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More than 200 teachers, technology coordinators and district administrators from across Los Angeles County gathered at LACOE on June 24 for their first Maker Day.

The event was organized by LACOE's Instructional Technology Outreach department to expose educators to the maker movement and inspire them to integrate maker concepts in their schools.

The maker movement in education represents a technology-based extension of the "Do It Yourself" culture and is making its way into classrooms. The event featured a wide array of creative activities, from high-technology 3D printing to low-technology hands-on creation of wood items.

"I use these types of learning to recruit and retain women in science," said Sheila Tajeda, senior lecturer at the University of Southern California, Department of Computer Science, while she used a 3D printer to create raised designs on cloth.

"Making it creative and fun is what we need to give to our aspiring engineers," she said, adding that schools must find ways to engage girls, give them opportunities to make things with their hands and feel engaged.

"Girls' lack of participation in this important and growing area has serious consequences, not only for them but for the future of technical innovation," she said.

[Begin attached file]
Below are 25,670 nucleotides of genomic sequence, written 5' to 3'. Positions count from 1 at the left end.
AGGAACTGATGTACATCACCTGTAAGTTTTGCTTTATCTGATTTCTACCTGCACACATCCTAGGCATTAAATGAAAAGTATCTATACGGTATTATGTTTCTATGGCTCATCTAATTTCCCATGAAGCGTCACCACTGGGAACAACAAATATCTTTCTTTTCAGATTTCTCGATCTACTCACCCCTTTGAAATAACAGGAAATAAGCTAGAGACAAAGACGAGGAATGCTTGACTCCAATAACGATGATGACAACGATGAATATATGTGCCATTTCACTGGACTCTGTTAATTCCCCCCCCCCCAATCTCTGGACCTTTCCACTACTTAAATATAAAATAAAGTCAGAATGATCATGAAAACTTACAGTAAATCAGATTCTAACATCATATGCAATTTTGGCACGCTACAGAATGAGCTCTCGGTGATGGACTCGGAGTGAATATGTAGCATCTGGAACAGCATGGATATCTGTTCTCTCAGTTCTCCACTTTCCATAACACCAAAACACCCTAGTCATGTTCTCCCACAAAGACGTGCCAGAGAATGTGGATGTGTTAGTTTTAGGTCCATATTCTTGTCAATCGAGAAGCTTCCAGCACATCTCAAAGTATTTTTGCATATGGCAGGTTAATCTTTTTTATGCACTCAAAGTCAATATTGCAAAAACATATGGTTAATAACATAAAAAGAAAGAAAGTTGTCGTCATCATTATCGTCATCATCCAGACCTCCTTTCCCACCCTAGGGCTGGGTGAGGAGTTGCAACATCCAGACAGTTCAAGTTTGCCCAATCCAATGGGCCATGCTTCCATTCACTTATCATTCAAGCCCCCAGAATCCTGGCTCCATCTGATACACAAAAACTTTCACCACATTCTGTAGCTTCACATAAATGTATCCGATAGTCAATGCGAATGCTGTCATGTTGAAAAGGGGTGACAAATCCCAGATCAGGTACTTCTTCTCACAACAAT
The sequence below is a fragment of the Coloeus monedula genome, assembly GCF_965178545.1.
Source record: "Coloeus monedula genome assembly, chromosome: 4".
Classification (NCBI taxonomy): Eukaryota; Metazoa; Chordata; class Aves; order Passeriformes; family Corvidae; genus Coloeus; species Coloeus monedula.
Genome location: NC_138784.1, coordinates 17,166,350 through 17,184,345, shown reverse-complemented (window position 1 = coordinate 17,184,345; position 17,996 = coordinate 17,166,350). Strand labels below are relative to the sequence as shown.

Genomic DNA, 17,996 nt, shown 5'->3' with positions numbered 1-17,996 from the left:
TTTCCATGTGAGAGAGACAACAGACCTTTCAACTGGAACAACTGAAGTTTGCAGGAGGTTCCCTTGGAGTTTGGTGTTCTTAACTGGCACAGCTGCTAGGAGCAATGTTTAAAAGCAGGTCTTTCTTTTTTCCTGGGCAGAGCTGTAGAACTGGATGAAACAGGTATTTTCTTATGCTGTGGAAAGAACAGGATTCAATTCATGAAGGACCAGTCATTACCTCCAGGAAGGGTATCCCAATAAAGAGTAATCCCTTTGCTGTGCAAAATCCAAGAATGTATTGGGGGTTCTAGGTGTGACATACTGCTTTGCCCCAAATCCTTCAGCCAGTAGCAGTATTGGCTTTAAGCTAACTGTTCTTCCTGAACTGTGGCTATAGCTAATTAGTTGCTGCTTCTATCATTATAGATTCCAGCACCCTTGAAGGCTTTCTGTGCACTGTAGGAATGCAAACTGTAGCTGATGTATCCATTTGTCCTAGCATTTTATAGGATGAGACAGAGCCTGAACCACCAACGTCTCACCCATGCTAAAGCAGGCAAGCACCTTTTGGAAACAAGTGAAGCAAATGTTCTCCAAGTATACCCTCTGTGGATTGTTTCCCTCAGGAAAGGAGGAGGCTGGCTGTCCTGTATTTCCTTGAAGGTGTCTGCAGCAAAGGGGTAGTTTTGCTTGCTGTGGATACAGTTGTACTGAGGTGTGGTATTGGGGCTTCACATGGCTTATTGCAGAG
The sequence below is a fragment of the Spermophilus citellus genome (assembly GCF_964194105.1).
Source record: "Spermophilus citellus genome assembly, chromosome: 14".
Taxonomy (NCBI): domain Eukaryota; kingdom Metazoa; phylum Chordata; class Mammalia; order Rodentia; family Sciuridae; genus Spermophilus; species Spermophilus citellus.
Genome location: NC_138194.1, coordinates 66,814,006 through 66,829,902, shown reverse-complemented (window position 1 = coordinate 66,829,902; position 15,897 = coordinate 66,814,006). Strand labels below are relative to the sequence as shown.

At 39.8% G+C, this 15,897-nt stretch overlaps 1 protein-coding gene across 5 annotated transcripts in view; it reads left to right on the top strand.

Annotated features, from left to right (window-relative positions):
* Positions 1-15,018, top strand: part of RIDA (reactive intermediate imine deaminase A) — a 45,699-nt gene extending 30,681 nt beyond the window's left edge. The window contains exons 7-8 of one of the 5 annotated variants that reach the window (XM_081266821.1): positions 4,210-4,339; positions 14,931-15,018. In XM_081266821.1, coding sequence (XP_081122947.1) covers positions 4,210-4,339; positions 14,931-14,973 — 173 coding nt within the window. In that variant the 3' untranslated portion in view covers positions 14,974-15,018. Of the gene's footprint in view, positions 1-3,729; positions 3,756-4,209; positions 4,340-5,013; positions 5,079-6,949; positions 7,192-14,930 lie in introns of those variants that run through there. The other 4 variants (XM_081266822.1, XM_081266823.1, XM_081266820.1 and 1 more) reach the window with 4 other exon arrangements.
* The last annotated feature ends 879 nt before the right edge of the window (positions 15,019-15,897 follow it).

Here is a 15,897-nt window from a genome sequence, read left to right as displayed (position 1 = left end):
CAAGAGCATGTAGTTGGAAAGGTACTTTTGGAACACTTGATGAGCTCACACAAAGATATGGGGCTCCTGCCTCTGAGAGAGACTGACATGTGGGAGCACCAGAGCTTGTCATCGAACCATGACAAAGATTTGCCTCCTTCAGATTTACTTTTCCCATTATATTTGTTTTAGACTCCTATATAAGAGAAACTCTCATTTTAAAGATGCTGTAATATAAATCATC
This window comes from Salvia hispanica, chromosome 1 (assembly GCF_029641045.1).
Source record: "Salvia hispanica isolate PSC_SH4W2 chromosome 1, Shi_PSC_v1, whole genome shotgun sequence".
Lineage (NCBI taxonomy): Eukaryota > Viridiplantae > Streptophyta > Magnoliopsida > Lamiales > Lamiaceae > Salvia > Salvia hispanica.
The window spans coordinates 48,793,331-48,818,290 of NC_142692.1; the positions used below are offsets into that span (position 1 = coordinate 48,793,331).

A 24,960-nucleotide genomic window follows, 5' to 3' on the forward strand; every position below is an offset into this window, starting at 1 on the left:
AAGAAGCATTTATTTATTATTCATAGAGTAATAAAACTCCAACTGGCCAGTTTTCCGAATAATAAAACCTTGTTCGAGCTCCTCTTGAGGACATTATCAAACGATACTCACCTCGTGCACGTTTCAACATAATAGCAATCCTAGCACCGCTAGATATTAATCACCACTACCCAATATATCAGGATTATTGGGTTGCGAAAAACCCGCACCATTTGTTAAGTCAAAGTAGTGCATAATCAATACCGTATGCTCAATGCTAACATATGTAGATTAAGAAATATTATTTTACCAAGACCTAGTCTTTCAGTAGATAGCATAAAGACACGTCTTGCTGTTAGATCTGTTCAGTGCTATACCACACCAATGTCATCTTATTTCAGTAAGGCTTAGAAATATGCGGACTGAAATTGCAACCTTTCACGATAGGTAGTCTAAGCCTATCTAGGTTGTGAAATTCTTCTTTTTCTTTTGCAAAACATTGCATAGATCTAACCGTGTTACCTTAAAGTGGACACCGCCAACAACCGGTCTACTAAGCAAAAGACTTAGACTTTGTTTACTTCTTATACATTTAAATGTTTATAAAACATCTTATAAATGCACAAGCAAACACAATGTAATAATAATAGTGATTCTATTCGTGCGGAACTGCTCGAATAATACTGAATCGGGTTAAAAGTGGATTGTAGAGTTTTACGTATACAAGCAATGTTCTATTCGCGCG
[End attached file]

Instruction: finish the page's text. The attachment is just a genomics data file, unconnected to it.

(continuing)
The shift to "making" in education represents the availability and access to new technological materials and learning through firsthand experience that satisfies the basic human impulse to create.

The keynote speaker of the event was David Thornburg, an award-winning futurist, author and consultant on modern computing and communication media, project-based learning, 21st century skills and open source software.

For more information on the USC Viterbi School of Engineering efforts to bring the maker culture to schools click here.

Watch a video of the event here.

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